“You can’t get there from here.” It is both a punch line from an old joke and a common comment on the process of reforming the current US health care system. While we long for a comprehensive reform that would sweep away all of the dysfunction and waste, the reality is that culturally and politically we are incrementalists and are far more likely to nibble away at the edges to improve the system a little bit at a time. These small scale improvements are frustratingly slow; the challenge is, after all, changing one of the top ten economic undertakings on the globe and we are doing it with dental tools. What prevents us from moving faster and a bit more expansively on these reforms? I believe there are four areas where new policy and practice could help promote innovation.
Perhaps most pressing are the ways we pay for health care. As the health care system emerged in the past century it was focused on confronting and curing a host of acute care maladies. Not surprisingly the professionals, institutions and the ways in which they are financed are driven by addressing these needs. It is confounding enough that there is little finance that goes to promote prevention, but the real tragedy today is that the chronic care needs of the population cannot be paid for until the condition deteriorates into an acute manifestation. This means substandard care, poor use of resources, and confusion for the patients. Pay for performance arrangements are a step in the right direction, but they remain focused on acute conditions. Policies are needed to promote new types of interactions between patients and professionals. In part these are being brought about by the use of new types of technologies and professionals with new skills and orientations. But most of these innovations are paid for as demonstration projects or special grants, not as a part of basic reimbursement to providers. If innovative treatments continue to be paid for in this way they will always be thought of as an unsustainable “add on.”
Financing policies are of course part of the regulatory structure of health care. Beyond what is paid for and how it is paid, however, are a host of regulations that the system imposes on itself as a way of assuring quality, protecting patient privacy, and promoting access. Some of these are public or are enforced by public sanction, particularly around the threat of loss of Medicare payments. Increasingly I find that leaders in provider organizations are absorbed in ensuring response to these demands. Standards are definitely needed, but if they become redundant, conflicting and non-aligned they will lose their value and purpose of improving patient care. Clearly regulations and standards have been put in place to address shortfalls of the system, but many of them now seem to have taken on a life of their own and make it difficult, if not impossible, for health care leaders to address core issues and bring the innovations that are needed to their institutions and practices.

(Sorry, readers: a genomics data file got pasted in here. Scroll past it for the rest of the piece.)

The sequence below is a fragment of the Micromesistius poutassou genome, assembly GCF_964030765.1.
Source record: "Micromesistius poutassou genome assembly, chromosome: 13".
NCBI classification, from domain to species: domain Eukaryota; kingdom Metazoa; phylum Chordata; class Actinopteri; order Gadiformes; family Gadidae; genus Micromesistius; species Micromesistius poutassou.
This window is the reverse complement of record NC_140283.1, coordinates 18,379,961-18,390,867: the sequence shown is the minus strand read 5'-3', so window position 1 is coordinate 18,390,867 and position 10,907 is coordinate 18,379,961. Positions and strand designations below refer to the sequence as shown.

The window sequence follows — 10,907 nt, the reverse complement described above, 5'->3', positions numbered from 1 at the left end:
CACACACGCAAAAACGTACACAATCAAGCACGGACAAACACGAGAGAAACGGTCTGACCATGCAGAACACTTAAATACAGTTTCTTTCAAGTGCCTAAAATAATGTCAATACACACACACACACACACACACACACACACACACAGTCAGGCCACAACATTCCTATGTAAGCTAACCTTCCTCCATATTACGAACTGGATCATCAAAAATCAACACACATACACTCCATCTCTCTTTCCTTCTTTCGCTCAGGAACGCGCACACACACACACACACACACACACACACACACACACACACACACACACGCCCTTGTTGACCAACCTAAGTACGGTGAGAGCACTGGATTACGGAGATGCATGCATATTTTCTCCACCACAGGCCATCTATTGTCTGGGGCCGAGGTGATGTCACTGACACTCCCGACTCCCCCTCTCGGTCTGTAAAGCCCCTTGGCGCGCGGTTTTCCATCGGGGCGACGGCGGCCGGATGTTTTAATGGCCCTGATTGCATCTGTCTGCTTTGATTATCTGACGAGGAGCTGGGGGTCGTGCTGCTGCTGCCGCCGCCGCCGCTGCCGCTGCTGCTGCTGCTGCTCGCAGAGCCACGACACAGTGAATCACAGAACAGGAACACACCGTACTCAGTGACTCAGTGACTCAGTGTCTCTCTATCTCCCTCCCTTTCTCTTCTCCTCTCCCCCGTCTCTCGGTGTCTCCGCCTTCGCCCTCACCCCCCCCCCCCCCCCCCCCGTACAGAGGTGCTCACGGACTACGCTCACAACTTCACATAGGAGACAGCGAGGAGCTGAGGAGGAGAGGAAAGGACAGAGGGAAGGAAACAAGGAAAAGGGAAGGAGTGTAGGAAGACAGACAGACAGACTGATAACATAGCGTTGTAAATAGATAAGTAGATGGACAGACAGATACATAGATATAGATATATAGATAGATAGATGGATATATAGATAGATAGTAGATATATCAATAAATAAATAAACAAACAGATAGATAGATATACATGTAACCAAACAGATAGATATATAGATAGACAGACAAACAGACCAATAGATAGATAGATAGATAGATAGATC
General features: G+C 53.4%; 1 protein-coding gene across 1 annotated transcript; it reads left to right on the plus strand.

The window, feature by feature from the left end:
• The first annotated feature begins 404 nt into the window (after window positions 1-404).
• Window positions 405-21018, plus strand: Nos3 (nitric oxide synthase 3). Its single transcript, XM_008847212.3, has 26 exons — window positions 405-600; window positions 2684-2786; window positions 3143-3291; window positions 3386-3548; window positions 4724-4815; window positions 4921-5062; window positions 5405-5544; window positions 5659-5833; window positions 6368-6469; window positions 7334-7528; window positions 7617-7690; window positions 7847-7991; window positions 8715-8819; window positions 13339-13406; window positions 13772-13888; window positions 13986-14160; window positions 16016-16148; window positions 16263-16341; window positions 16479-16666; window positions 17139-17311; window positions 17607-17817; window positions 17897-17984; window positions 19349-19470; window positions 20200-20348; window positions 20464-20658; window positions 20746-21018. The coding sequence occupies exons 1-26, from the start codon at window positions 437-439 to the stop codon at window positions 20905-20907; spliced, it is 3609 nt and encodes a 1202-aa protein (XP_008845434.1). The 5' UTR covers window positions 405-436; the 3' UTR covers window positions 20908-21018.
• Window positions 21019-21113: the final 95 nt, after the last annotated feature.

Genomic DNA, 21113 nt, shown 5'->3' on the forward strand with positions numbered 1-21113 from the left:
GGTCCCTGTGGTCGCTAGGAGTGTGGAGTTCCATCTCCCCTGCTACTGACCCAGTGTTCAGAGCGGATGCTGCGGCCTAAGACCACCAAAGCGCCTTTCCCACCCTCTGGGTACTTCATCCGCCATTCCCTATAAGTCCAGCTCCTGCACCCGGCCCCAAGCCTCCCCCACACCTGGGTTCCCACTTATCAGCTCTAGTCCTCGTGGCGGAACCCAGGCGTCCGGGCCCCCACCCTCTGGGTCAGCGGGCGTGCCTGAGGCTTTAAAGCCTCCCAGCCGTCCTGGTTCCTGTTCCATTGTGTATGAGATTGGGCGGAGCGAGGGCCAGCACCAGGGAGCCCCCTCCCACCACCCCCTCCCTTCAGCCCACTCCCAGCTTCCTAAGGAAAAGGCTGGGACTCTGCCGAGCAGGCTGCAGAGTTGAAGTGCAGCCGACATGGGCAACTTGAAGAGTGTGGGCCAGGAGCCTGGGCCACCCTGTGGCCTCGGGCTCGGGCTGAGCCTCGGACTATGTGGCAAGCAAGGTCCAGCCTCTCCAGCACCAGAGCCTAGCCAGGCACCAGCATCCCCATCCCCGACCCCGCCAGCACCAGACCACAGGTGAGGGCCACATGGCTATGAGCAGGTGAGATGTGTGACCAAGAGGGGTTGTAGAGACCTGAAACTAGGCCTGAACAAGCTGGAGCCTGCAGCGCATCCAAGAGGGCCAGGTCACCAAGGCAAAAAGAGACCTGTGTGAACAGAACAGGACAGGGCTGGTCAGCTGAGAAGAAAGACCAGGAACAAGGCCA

Education is a third barrier to innovation. For years the primary issues that needed to be addressed in health care were proposed as additions to health professions’ curriculum. Though faculty resisted many of these changes, for the most part they have been added incrementally over time. A little cultural competency here and a little patient center care there, topped off with a lesson or two about quality. At best these micro fixes have only added to the confusion of becoming a health provider, but at worst they may have distracted faculty from developing and modeling new practice formats that could begin to address the larger health care challenges. These new delivery models could be designed with different outcomes in mind, draw on new sets of inputs - meaning new practitioners, technologies, and patterns of care - and would be tested in a setting where they could be appropriately evaluated and assessed. If they worked, then students could learn in these settings and carry the new models out with them into practice. Instead schools and their faculty have added piecemeal to the existing curricula, without ever asking whether or not the overall program was relevant to the needs of the public now and ten years from now when most students, currently trained, will be practicing.
Finally, workforce as it is currently configured is an impediment to innovation. In many ways the workforce we have is a derivative of the financing, regulatory and education policies and programs critiqued above. We only pay certain types of professionals, so we don’t have other kinds of professionals. We limit practice of certain types to particular professionals, so we don’t have openings for others to serve. We don’t educate professionals together, so they don’t know how to practice together. If health care workers don’t have the skills, orientation, rewards and regulatory approval to make change happen, there seems little likelihood that innovation of any significance will occur. Empowered to address these challenges they could become the source for much needed change.